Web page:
• Lack of motivation and energy: Lethargy and listlessness can also contribute to a lack of motivation and by extension, procrastination. Johnsen notes that this general lack of interest in day-to-day activities may be a symptom of depression.
  • Fear of embarrassment: If the task requires any sort of vulnerability, fear of embarrassment or of what others might think can engender procrastination. This is common when attempting a creative or personal goal, like writing a book or starting a side project.
  • Lack of deadlines and consequences: Productivity requires self-control and discipline. If you currently lack that in your life, professionally or otherwise, it’s much easier to procrastinate. This can be common among freelancers or people who serve as their own boss, and therefore determine structure and consequences.

How To Curb Procrastination At Home


Figure Out Your “Why”

“If you don’t understand why you’re procrastinating in the first place, it’s that much harder to beat,” explains Johnsen. Ask yourself, “Why am I putting off this task?” If you’re afraid of disappointing your boss, ask yourself, “Why am I afraid of disappointing my boss?” Continue this self-interrogation until you get to the root of the issue. “A therapist or even a close friend can help you do the exploration needed to get to the bottom of your habit,” she adds. Referencing the above list of common reasons is a good starting point.

Create Realistic Deadlines & Stick to Them

Procrastination runs rampant when coupled with a lack of self-control and discipline. To cope, Johnsen recommends setting hard, realistic deadlines, breaking down tasks into manageable chunks, and creating daily to-do lists that you can actually accomplish.

Bake Small Rewards Into Your Day

Giving yourself small rewards for completing dreaded tasks can help spur motivation. For example, reward yourself with 15 minutes of TV after working for a solid hour, or, work until noon and then take a nice leisurely lunch.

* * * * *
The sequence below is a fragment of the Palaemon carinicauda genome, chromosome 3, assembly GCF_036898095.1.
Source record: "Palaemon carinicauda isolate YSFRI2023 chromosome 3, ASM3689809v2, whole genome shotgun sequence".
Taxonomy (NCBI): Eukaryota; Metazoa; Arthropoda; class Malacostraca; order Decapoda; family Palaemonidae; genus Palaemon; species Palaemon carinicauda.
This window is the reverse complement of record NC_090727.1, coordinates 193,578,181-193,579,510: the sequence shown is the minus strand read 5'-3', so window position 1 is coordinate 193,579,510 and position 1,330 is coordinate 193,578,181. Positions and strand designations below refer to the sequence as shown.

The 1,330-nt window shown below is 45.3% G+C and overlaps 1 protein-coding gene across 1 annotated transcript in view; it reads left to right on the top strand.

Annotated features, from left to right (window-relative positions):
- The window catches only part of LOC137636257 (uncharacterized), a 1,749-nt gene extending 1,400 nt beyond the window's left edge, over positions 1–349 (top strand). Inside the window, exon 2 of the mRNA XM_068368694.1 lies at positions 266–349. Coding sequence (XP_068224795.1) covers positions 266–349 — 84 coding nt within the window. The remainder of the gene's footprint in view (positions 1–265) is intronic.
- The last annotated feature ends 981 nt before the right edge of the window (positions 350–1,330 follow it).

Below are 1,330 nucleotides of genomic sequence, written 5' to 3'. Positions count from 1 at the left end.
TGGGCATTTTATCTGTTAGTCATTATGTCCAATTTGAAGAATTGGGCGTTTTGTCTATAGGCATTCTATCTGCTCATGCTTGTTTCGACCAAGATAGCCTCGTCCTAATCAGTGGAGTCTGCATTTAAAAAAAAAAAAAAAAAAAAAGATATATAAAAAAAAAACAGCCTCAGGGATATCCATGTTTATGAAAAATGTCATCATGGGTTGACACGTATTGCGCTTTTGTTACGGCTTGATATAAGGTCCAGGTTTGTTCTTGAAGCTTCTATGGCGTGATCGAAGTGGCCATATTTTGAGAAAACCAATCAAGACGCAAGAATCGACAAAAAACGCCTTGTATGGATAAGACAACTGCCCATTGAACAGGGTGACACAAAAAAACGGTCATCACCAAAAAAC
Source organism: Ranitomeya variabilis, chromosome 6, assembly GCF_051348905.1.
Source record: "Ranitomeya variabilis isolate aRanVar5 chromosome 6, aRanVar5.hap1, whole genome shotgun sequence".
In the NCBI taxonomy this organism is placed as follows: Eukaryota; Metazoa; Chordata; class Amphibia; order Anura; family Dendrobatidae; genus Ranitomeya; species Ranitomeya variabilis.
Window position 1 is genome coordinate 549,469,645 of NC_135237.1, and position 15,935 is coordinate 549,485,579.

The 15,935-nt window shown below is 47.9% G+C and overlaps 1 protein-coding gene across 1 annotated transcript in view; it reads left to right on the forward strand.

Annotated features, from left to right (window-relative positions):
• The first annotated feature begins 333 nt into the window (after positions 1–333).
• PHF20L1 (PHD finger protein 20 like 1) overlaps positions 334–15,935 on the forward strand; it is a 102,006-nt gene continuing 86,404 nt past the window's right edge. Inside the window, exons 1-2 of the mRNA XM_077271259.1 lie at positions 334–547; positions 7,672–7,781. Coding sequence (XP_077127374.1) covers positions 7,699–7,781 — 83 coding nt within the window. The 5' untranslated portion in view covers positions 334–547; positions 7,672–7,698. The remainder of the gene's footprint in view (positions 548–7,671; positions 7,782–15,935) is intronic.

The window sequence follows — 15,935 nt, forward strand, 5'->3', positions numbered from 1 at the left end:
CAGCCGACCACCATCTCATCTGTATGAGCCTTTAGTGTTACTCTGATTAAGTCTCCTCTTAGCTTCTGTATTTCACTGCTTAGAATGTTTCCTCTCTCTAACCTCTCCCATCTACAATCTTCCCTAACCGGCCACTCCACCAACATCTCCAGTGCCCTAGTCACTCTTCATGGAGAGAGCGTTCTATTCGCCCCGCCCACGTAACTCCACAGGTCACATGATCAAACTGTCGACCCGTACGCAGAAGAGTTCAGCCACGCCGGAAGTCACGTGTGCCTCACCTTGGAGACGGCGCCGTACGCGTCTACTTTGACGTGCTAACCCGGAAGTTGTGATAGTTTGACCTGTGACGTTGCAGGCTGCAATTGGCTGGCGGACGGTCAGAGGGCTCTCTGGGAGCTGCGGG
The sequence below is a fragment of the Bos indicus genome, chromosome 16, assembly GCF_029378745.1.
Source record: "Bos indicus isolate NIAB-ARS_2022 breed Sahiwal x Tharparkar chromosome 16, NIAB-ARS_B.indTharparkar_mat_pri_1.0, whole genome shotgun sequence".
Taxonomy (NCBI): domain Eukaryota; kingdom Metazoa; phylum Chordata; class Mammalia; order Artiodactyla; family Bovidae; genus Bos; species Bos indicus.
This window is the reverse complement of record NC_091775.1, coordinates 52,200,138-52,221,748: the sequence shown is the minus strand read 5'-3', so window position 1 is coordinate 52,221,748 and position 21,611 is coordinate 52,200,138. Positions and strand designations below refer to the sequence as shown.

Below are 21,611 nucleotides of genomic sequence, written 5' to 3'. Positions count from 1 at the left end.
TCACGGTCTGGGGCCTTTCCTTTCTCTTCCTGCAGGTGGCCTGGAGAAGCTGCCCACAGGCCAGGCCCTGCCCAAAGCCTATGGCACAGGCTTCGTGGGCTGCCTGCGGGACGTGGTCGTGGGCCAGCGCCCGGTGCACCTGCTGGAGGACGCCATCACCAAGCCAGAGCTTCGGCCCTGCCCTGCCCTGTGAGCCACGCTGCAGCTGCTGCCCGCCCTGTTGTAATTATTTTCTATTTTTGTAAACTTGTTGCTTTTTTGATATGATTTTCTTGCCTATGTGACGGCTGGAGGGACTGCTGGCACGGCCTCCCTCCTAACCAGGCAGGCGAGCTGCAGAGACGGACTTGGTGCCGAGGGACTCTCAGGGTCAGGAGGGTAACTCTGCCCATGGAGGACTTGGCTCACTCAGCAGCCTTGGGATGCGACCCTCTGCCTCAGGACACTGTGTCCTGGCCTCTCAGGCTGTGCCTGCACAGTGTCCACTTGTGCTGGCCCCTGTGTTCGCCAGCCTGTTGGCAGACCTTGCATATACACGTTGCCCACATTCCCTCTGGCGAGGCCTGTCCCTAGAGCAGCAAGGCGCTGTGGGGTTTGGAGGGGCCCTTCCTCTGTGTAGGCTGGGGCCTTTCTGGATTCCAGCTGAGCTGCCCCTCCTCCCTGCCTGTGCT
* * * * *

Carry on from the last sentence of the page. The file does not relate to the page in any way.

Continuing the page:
Think of How You’ll Feel Once the Task is Complete

The stress and anxiety that comes with continually putting off tasks can start to catch up with you. When you want to take another unnecessary break, remember how good it will feel to finally check that task off your to-do list and force yourself to buckle down.

Remove Distractions and Change Your Environment

Of course, this is complicated in the age of COVID-19. But Johnsen recommends small shifts, like creating a distraction-free WFH setup or working from a socially-distanced coffee shop, to help combat procrastination. Working from the couch in your pajamas may be tempting, but it doesn’t help in the long run.

“Biohack” Your Schedule Down to the Hour

Forgive the Silicon Valley jargon, but this essentially means taking note of when you’re most productive and scheduling all of your most dreaded, difficult tasks during those energetic hours. “For example, if you feel hyper-focused around 10 a.m. each morning and again around 4 p.m., tackle that 50-slide powerpoint or 25-page research paper during that time period,” explains Johnsen.

Try to Break the Cycle

It’s not enough to focus on completing the tasks you’re putting off — you need to put effort into overcoming procrastination itself. Johnsen suggests creating a routine that will help you address the issue, whether it’s talking things out with a therapist or journaling about your “why.” “Learning to break the cycle is a deliberate effort,” she adds.